According to the embodiments, both the base station 2 and the transponder 3 now have an authentication module 16, 17 disposed between the respective transceiver 6, 9 and control device 5, 8 of the base station 2 and transponder 3. These authentication modules 16, 17 are implemented here as separate modules. However, an authentication module 16, 17 can be an integral part of the respective control device 5, 8.

An authentication module 16, 17 also has a memory 18, 19 containing e.g. data, keys or the like required for authentication or having to be temporarily stored. The memories 18, 19 typically include RAM in which e.g. computing results are stored. Additionally or alternatively, these memories 18, 19 can also comprise an EEPROM memory in which system parameters, parameters of the different communication users such as a userspecific private key, a public key, a userspecific certificate or the like are stored.

The principle of the inventive authentication method (or authentication protocol) will be explained by way of example with reference to the schematic diagrams in FIGS. 4 and 5.

FIG. 4 schematically illustrates the base station 2 and the transponder 3 of the communication system 1, only the authentication modules 16, 17 and the memory devices 18, 19 inside these items of equipment 2, 3 being shown. It shall be assumed that public keys are stored in the basestationside memory device 18 and the transponder's certificate Z, the transponderside secret key and in some cases the public key are stored in the memory device 19 of the transponder 3.

An example of the inventive authentication method based on elliptic curves will now be described with reference to the flow chart in FIG. 4.

The following parameters are predefined as system parameters, i.e. as parameters which apply to the entire communication system 1 and therefore to authentication overall.

 A suitable elliptic curve is predefined.
 xp denotes an affine xcoordinate of the base point P on the elliptic curve.
 xs denotes a public key, i.e. one that is known to the base station and the transponder, for signature verification.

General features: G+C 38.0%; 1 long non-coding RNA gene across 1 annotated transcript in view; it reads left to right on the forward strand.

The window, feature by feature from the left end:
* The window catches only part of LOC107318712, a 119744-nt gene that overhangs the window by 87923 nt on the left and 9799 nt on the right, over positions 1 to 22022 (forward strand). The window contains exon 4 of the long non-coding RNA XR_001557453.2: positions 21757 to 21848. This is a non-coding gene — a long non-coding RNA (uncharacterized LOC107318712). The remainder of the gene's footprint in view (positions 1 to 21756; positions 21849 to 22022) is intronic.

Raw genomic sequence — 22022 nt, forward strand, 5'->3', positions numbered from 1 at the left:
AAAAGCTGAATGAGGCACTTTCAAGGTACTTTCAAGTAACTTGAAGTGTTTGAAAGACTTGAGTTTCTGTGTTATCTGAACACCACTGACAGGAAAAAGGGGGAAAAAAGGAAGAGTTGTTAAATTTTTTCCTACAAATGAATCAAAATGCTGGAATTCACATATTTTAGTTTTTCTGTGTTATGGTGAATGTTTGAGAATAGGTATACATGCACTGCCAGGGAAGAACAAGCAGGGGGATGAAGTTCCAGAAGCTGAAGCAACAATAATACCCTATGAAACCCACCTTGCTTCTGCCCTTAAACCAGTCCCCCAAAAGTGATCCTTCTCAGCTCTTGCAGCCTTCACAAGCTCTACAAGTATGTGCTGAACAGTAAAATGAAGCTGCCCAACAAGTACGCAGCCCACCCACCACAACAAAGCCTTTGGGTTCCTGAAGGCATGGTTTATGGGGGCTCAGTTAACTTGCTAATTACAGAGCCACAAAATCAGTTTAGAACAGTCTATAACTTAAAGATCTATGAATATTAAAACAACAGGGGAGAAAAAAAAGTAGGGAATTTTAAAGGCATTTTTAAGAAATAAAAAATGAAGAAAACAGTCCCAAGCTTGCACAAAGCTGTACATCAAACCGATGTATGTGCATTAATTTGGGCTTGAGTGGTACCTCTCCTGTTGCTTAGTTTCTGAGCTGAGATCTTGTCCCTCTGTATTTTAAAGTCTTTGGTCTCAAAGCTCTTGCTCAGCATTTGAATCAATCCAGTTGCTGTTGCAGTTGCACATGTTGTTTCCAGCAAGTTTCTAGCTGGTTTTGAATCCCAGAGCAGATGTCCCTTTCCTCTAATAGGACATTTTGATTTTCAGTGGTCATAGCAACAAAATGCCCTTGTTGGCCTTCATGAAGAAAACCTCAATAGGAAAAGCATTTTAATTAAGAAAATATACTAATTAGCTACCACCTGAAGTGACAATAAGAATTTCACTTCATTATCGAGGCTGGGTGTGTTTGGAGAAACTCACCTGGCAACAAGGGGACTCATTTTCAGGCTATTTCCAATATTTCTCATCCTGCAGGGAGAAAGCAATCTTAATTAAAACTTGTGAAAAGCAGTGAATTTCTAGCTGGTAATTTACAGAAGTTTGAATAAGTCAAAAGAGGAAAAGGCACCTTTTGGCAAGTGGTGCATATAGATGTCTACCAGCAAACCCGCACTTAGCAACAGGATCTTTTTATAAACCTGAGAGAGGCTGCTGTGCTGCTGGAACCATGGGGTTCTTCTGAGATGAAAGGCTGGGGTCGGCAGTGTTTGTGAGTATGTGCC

The following parameters are predefined for the transponder 3:

 T denotes the transponderside secret key, i.e. which the base station 2 does not know.
 xT,rT,sT denote the certificate Z of the transponder 2, xT denoting the public key (affine xcoordinate of the point T=T*P) and rT,sT the signature of xT, verifiable with the public key xS.

The authentication method illustrated in FIG. 4 is executed as follows:

In steps 1)3) the base station 2 generates the challenge C=x1. For this purpose a value r1 is randomly selected. The base station 2 then calculates from this value r1 and the system parameter xp the challenge (X1, Z1) which represents the projective xcoordinate of the point P (P=r1*xp). These two values X1, Z1 are arranged in a binary sequence, thereby mapping the challenge x1. This challenge x1 represents the xcoordinate of the point P1=r1*P for a random scalar.

In step 4), the base station 2 transmits this challenge C=x1 to the transponder 3.

In step 5) the response R is calculated. Here the transponder 3 calculates for the challenge x1 the corresponding response data R=(X2,Z2) which represents the projective xcoordinates of the point P2=T*P1=T*(r1*P).

In step 7) the response data R′=(X2′, Z2) generated by the transponder 3 is transmitted back to the base station 2 together with the certificate Z=xT,rT,sT of the transponder 3.

The base station 2 checks the certificate Z=xT,rT,sT of the transponder 3 in step 8). If the certificate Z is not valid, the base station 2 rejects the transponder 3 as not authentic.